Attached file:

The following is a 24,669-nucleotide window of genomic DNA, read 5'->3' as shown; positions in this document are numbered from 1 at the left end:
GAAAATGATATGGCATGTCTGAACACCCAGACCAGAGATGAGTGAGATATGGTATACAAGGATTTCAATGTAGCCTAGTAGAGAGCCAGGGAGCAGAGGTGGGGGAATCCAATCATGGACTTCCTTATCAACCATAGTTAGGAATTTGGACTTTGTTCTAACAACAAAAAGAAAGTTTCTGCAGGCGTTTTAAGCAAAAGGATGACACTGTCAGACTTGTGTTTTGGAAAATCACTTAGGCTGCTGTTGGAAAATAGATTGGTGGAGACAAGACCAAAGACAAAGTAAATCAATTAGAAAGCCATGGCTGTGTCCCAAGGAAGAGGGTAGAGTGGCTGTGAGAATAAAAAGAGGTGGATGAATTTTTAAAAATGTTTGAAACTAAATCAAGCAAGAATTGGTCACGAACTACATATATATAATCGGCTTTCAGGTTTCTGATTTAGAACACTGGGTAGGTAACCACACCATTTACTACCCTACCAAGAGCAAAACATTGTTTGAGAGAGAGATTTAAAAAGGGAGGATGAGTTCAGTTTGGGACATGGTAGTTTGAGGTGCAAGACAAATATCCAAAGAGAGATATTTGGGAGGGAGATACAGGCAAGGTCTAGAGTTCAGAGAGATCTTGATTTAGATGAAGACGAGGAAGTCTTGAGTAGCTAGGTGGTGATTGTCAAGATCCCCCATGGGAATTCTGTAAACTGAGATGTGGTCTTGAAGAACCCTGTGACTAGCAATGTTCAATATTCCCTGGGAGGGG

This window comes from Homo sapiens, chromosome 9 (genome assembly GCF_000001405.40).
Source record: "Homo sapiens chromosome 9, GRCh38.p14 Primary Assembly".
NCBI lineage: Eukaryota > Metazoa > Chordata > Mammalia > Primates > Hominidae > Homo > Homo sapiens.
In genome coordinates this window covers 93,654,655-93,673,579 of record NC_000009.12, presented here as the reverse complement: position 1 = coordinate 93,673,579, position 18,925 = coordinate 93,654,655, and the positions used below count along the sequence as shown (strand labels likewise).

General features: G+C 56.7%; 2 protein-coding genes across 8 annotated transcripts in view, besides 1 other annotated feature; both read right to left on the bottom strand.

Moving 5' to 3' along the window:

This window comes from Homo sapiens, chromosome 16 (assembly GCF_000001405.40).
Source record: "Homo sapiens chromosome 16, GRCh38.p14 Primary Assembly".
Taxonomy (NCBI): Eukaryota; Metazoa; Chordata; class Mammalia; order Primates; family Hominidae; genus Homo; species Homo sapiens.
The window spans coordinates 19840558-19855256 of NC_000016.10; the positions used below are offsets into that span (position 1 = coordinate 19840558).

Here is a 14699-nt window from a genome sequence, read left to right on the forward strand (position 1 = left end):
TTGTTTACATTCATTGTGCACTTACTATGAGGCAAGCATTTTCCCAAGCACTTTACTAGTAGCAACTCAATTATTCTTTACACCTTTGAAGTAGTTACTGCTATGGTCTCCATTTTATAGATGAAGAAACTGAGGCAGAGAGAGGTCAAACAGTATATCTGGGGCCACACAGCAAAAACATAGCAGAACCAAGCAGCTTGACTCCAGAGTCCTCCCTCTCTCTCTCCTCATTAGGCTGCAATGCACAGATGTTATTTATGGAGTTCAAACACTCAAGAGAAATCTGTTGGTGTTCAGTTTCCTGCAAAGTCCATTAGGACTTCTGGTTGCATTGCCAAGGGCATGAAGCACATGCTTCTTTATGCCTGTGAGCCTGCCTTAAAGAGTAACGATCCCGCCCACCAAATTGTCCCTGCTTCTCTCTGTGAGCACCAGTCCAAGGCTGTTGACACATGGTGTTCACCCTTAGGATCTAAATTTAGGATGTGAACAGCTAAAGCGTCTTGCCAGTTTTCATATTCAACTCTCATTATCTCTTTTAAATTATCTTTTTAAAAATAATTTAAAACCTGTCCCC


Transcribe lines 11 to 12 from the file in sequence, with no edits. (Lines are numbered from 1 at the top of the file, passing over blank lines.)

Taxonomy (NCBI): Eukaryota; Metazoa; Chordata; class Mammalia; order Primates; family Hominidae; genus Homo; species Homo sapiens.
The window spans coordinates 19840558-19855256 of NC_000016.10; the positions used below are offsets into that span (position 1 = coordinate 19840558).